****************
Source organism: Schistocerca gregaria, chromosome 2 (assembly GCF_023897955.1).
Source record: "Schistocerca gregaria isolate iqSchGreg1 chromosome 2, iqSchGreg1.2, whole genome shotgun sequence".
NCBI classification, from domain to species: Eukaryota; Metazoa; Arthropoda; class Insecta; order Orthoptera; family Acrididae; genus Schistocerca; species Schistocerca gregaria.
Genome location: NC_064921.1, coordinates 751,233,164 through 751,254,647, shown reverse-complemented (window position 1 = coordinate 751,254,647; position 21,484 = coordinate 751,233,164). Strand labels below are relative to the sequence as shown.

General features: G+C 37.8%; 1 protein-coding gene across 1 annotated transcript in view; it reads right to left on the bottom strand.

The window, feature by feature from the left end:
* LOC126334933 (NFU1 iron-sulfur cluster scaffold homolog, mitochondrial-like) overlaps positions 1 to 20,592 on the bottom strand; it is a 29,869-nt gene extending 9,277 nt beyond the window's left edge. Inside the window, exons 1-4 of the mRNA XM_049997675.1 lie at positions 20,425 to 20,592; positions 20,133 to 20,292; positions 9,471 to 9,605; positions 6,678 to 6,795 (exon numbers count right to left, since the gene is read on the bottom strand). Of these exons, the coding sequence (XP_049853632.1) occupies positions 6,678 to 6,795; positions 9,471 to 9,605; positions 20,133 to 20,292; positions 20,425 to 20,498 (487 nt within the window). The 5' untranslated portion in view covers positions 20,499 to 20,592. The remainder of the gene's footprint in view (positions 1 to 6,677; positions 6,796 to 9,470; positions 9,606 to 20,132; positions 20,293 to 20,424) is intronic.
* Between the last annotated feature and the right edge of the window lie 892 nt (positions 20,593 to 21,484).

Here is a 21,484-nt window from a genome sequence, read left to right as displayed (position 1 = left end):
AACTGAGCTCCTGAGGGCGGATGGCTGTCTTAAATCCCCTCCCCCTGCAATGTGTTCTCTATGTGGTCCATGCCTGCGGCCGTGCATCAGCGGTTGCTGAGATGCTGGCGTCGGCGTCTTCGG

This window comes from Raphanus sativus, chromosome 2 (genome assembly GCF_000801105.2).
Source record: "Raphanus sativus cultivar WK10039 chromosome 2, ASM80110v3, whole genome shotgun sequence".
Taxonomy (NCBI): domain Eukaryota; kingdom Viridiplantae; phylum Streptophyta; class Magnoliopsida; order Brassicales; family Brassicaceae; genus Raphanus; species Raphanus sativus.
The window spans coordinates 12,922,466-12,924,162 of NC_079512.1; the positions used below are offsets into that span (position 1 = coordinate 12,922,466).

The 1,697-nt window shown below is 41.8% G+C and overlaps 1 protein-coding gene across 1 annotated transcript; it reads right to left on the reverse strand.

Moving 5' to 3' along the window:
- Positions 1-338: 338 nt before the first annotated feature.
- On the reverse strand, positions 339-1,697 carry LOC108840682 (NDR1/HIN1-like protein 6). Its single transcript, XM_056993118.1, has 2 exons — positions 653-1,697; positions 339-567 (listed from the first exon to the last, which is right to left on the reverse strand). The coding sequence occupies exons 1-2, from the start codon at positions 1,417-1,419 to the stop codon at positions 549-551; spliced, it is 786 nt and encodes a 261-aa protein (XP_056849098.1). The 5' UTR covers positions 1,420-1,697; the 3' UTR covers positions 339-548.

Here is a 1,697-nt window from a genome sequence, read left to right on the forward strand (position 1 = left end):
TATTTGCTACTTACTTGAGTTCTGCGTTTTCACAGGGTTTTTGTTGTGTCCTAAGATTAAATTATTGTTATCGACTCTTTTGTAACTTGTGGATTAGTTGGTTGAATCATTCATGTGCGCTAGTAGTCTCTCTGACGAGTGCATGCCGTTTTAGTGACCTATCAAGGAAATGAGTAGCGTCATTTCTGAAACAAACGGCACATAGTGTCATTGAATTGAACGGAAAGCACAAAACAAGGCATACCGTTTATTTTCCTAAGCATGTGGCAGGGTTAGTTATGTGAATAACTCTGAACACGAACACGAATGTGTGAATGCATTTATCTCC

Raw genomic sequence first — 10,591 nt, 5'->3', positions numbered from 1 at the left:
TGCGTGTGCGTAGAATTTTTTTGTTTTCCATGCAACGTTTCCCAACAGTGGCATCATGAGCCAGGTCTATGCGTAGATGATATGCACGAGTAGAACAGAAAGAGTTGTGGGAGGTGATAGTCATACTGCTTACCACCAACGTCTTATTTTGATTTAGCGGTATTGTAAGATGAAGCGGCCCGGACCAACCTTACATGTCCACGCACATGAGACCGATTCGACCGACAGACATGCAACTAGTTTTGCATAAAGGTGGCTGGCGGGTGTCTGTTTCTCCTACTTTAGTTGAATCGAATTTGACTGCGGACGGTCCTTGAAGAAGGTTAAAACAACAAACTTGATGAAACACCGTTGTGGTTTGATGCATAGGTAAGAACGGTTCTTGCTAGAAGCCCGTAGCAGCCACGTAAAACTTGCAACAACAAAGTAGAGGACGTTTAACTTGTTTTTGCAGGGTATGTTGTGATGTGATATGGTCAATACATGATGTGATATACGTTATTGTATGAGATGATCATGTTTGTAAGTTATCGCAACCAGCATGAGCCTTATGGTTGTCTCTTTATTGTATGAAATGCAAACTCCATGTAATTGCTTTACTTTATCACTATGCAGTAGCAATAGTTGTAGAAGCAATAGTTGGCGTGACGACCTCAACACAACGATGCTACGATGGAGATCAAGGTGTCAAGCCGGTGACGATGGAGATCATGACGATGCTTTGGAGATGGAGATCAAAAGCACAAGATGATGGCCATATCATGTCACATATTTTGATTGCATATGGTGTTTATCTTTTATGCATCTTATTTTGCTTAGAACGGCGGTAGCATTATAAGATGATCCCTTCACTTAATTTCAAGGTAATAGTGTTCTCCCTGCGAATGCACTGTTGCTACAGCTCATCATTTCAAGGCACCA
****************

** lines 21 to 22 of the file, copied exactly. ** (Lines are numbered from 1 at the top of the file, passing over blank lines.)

Raw genomic sequence first — 10,591 nt, 5'->3', positions numbered from 1 at the left:
TGCGTGTGCGTAGAATTTTTTTGTTTTCCATGCAACGTTTCCCAACAGTGGCATCATGAGCCAGGTCTATGCGTAGATGATATGCACGAGTAGAACAGAAAGAGTTGTGGGAGGTGATAGTCATACTGCTTACCACCAACGTCTTATTTTGATTTAGCGGTATTGTAAGATGAAGCGGCCCGGACCAACCTTACATGTCCACGCACATGAGACCGATTCGACCGACAGACATGCAACTAGTTTTGCATAAAGGTGGCTGGCGGGTGTCTGTTTCTCCTACTTTAGTTGAATCGAATTTGACTGCGGACGGTCCTTGAAGAAGGTTAAAACAACAAACTTGATGAAACACCGTTGTGGTTTGATGCATAGGTAAGAACGGTTCTTGCTAGAAGCCCGTAGCAGCCACGTAAAACTTGCAACAACAAAGTAGAGGACGTTTAACTTGTTTTTGCAGGGTATGTTGTGATGTGATATGGTCAATACATGATGTGATATACGTTATTGTATGAGATGATCATGTTTGTAAGTTATCGCAACCAGCATGAGCCTTATGGTTGTCTCTTTATTGTATGAAATGCAAACTCCATGTAATTGCTTTACTTTATCACTATGCAGTAGCAATAGTTGTAGAAGCAATAGTTGGCGTGACGACCTCAACACAACGATGCTACGATGGAGATCAAGGTGTCAAGCCGGTGACGATGGAGATCATGACGATGCTTTGGAGATGGAGATCAAAAGCACAAGATGATGGCCATATCATGTCACATATTTTGATTGCATATGGTGTTTATCTTTTATGCATCTTATTTTGCTTAGAACGGCGGTAGCATTATAAGATGATCCCTTCACTTAATTTCAAGGTAATAGTGTTCTCCCTGCGAATGCACTGTTGCTACAGCTCATCATTTCAAGGCACCA